If you lived your life based on what you read about crime in the daily papers, you wouldn't get out of bed in the morning.
The same is true of much of what we're seeing on web security. Web insecurity is news, and web security isn't, despite the fact that online commerce is the fastest growing marketplace on earth - both consumer and business-to-business - and we're in one of the slowest economies in recent memory.
The biggest mistake IT professionals make in assessing web security is focusing on the challenge and not looking at the business opportunity. All technologies have risks that need to be managed against their business impact. The job of the IT professional is identifying and then minimizing this risk in a way that allows us to introduce new technologies that drive business performance.
Another common error is imagining that security was bullet proof before the web started to take over. Fifteen years ago, business was conducted largely by phone and physical transaction, and criminals found ways to tap phones, overhear conversations and steal physical data. No IT security system in the world is stronger than its weakest link, which is the human being. As business moves to the web, we face new security risks, but they are being offset by the huge gains in market speed, enhanced customer service, expanded customer base, higher productivity and lower operating costs. There is no turning back.
So, the real issue today is maximizing the effectiveness of web technology as we reduce risk, and this is happening to a greater degree than most people realize. In any web transaction, business needs to manage several challenges. The enterprise needs to identify who its users are, what they should be allowed to do, and what policies will drive business decisions. These policies, for example, have to define the rights of different types of users - customers, employees, suppliers and business partners.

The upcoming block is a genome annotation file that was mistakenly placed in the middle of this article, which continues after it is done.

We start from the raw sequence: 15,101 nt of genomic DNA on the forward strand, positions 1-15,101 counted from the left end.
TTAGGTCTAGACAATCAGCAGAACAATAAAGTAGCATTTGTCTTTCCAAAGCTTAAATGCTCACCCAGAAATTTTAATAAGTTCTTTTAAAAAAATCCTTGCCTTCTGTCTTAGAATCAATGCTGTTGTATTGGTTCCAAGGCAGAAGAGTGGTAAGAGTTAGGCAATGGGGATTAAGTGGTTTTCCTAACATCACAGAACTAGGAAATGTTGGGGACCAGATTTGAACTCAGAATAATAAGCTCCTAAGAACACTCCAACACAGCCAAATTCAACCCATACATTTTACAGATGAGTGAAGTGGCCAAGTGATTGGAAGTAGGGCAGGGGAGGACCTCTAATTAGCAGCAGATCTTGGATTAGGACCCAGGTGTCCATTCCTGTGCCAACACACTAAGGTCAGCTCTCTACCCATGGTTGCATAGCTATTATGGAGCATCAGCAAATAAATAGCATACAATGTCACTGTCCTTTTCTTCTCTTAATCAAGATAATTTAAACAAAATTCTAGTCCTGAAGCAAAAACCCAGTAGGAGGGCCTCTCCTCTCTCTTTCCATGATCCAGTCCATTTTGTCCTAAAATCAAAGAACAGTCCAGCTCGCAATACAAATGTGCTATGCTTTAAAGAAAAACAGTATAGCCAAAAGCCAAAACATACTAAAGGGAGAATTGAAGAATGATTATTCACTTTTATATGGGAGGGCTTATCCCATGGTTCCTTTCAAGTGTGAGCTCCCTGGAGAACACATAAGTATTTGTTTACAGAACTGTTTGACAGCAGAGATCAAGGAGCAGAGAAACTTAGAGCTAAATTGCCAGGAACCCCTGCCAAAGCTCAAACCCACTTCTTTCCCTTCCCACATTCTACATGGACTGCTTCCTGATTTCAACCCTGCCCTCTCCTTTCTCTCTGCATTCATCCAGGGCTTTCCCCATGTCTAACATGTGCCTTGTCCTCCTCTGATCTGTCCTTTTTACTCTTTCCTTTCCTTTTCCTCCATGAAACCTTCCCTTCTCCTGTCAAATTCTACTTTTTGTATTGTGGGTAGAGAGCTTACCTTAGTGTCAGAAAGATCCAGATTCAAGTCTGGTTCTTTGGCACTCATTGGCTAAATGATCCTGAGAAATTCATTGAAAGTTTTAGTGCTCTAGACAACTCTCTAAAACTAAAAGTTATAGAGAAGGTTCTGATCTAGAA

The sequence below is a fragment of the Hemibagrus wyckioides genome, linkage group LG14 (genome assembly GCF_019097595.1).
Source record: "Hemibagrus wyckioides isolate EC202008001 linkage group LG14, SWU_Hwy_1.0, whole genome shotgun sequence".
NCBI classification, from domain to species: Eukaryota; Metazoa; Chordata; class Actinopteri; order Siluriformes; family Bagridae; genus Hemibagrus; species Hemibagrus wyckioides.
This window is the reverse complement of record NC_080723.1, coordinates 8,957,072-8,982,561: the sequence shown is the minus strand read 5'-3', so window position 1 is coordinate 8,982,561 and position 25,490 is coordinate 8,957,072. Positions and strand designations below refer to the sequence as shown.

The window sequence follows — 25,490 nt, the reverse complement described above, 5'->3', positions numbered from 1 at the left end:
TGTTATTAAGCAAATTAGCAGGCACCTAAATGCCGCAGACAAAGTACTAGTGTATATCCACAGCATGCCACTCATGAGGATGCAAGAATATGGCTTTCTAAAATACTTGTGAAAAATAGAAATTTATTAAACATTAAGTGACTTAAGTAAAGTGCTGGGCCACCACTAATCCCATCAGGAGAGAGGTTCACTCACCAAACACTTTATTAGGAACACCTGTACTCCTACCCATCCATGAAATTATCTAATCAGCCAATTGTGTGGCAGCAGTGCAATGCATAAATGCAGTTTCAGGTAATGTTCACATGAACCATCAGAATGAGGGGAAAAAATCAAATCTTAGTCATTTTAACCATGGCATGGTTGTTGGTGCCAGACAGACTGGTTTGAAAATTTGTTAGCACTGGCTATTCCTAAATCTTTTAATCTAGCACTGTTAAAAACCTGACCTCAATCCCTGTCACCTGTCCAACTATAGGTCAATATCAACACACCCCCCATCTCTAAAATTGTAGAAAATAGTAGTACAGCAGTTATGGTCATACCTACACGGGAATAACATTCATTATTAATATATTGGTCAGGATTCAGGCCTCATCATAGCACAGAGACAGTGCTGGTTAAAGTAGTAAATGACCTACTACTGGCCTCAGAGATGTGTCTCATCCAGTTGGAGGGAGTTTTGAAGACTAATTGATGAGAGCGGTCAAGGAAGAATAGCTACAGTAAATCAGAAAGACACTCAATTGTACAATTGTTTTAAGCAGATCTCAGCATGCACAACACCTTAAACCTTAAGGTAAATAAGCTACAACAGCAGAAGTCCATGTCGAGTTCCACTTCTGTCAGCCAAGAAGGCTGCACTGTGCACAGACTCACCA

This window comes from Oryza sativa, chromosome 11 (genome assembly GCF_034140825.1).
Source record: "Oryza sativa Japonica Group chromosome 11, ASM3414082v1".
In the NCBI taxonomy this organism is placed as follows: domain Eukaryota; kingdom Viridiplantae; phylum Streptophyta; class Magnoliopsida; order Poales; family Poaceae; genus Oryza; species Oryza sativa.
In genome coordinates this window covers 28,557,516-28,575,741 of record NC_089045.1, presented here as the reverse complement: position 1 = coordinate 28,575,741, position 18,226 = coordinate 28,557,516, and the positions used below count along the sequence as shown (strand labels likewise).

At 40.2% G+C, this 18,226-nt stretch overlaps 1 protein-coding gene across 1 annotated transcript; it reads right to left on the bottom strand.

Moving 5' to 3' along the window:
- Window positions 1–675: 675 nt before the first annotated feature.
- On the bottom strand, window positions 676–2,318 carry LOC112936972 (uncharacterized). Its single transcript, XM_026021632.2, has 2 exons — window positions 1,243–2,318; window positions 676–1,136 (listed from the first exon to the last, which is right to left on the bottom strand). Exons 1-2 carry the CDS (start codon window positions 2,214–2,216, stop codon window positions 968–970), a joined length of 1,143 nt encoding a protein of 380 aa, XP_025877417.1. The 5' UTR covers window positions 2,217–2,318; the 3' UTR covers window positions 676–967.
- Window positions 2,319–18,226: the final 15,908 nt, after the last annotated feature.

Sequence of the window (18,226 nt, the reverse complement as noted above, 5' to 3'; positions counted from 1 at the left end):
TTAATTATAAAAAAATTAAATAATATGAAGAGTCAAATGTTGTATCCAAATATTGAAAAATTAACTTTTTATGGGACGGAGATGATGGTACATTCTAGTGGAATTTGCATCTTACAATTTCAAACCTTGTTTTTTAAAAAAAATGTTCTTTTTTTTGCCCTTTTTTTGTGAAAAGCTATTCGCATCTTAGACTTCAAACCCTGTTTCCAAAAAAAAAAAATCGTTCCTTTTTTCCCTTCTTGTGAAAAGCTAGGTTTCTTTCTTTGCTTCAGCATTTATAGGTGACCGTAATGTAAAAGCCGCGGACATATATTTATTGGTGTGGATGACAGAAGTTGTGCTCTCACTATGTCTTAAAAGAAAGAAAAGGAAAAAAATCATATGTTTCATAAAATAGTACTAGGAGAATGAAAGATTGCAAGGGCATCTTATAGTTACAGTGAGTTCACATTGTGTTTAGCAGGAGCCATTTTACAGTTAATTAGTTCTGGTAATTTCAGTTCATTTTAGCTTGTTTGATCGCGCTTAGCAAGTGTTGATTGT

As we build greater enterprise security, we need to make sure that this added protection integrates easily and flexibly across the business and is easy to deploy and manage. For example, as employees enter and leave the business, IT administrators need to be able to update online access rights without having to recode multiple applications for each employee. Right now, with employee turnover rates approaching 100 percent in some industries, it's so costly and complex to manage security across diverse systems and applications that many employees have access rights to corporate systems they shouldn't have because these rights are outdated, and 20 percent of corporate system accounts belong to employees who haven't worked for the company for five years or longer.
Ease-of-use, flexibility and economy also need to be built into the way we manage web commerce risk. Today, the customer is asked to provide several layers of information for authentication - an ID, password, credit card number, and possibly other identifying information like the customer's date of birth or address. If this information checks out with the credit card company and the business, the customer is allowed to complete the transaction.
Retailers and credit card companies are working on additional layers of protection to weed out the bad guys, but the limiting factor is ease-of-use. These protections cannot make online shopping so onerous that nobody will want to do it. Of course, it's possible for criminals to obtain information online, just as they can forge credit cards and obtain credit card numbers to make illegal purchases in-store and through call centers. And you don't have to come up with a valid ID or password to make an illegal physical purchase.
The next step in improving online security may be biometrics, which identifies users based on their physical characteristics. We use biometrics to a degree now with digital photos of users on driver's licenses and credit cards. The Internet will allow us to digitize additional physical characteristics - for example, using a finger or palm print or retinal scan. As we improve biometrics, the test of this technology will be its cost-effectiveness, along with how it squares with the equally important business imperative like protecting consumer privacy and trust.
So, will the web ever be secure? Based on where we've been and where we're headed, we have every right to expect the web to become increasingly secure as security continues to enable rather than strangle business performance.
Peter Jopling is business unit manager, IBM Tivoli Security (www.tivoli.com).